The advisory service is just one of the benefits to becoming an RHS member; and as a charity, the RHS is committed to helping people of all ages and abilities to get more from their gardening. The RHS also provides a wealth of information and advice free to all on its website and at its shows and gardens: visit for more information.

Description of 2007 pests

1. Slugs and snails (various species). In a wet year, such as 2007, it is not surprising that slugs and snails were the runaway number one problem. Most damage occurs during spring to autumn, affecting many ornamental plants and vegetables, especially potato tubers and narcissus flowers.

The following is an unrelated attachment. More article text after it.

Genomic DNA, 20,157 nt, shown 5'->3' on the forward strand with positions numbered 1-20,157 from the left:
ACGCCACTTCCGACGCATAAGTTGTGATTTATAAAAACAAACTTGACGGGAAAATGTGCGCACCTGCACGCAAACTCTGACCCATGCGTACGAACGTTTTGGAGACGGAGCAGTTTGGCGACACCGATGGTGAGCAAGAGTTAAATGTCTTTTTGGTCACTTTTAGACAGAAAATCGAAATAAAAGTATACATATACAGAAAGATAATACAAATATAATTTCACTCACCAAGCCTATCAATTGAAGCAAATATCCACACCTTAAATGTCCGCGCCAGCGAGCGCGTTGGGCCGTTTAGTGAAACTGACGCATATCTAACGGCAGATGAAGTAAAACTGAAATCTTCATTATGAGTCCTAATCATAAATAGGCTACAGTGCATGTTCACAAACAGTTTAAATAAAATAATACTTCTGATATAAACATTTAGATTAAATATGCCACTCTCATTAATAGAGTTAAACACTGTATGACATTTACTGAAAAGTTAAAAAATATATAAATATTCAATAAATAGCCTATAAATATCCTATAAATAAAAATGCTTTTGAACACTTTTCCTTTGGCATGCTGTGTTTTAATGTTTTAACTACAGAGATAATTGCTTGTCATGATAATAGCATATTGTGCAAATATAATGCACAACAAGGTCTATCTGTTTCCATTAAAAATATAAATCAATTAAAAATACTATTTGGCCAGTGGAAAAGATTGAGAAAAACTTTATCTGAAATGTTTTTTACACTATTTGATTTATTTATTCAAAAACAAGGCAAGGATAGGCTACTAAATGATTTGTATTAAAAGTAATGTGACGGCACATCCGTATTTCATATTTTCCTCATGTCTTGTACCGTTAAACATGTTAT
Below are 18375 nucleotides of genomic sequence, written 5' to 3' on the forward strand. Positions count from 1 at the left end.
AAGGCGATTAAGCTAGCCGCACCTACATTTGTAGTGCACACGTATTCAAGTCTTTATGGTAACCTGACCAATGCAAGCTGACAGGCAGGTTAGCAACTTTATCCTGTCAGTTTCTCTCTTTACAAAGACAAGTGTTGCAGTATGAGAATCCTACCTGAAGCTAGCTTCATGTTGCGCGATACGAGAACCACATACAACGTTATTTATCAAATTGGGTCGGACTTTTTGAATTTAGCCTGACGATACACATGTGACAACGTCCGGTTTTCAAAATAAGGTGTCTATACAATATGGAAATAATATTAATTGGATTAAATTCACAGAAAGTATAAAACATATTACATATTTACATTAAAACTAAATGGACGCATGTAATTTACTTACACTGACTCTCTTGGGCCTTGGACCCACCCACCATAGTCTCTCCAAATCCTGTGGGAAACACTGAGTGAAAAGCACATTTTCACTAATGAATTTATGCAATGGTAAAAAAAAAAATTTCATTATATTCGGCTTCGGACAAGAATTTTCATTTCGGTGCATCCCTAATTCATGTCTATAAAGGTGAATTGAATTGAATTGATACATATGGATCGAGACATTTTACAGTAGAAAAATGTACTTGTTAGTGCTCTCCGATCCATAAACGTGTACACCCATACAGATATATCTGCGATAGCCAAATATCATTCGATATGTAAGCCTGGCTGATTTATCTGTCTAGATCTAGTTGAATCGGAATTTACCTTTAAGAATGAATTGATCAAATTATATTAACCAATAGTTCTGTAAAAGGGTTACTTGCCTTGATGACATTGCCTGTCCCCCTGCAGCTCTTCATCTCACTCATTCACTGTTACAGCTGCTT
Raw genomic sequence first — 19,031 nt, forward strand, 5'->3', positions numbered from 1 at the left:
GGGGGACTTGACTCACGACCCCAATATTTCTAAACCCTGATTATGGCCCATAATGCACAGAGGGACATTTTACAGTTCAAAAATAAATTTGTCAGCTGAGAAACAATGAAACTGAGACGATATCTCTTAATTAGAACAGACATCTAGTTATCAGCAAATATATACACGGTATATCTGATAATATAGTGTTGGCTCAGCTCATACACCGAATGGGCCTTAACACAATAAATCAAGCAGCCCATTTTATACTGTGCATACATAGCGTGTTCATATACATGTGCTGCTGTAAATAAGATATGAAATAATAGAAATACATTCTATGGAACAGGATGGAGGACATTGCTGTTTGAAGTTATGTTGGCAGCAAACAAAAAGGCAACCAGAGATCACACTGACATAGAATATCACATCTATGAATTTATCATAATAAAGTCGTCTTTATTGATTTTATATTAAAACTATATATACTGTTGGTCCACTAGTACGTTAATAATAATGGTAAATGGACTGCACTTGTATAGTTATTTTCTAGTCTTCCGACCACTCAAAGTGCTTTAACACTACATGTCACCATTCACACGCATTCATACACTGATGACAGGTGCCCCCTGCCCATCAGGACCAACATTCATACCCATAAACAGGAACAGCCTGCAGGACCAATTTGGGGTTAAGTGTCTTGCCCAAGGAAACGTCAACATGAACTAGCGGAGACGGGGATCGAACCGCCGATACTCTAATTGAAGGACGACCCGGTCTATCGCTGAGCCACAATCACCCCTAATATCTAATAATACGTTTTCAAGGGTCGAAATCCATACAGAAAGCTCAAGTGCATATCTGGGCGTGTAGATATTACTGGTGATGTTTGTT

2. Harlequin ladybird (Harmonia axyridis). This foreign ladybird was unknown in Britain until 2004 but has since spread rapidly throughout England and into Wales. It is not a plant pest but causes concern because of its reputation for eating native ladybirds and other aphid predators. Its prey of choice, however, is greenfly and other aphids, so it is of some benefit to gardeners. It can feed on a wide range of other insects when aphids are in short supply but it remains to be seen whether harlequin ladybirds will reduce the numbers of native beneficial insects. Harlequin ladybird likes to overwinter inside buildings and this habit helps to bring it to public attention. For a distribution map of this ladybird, see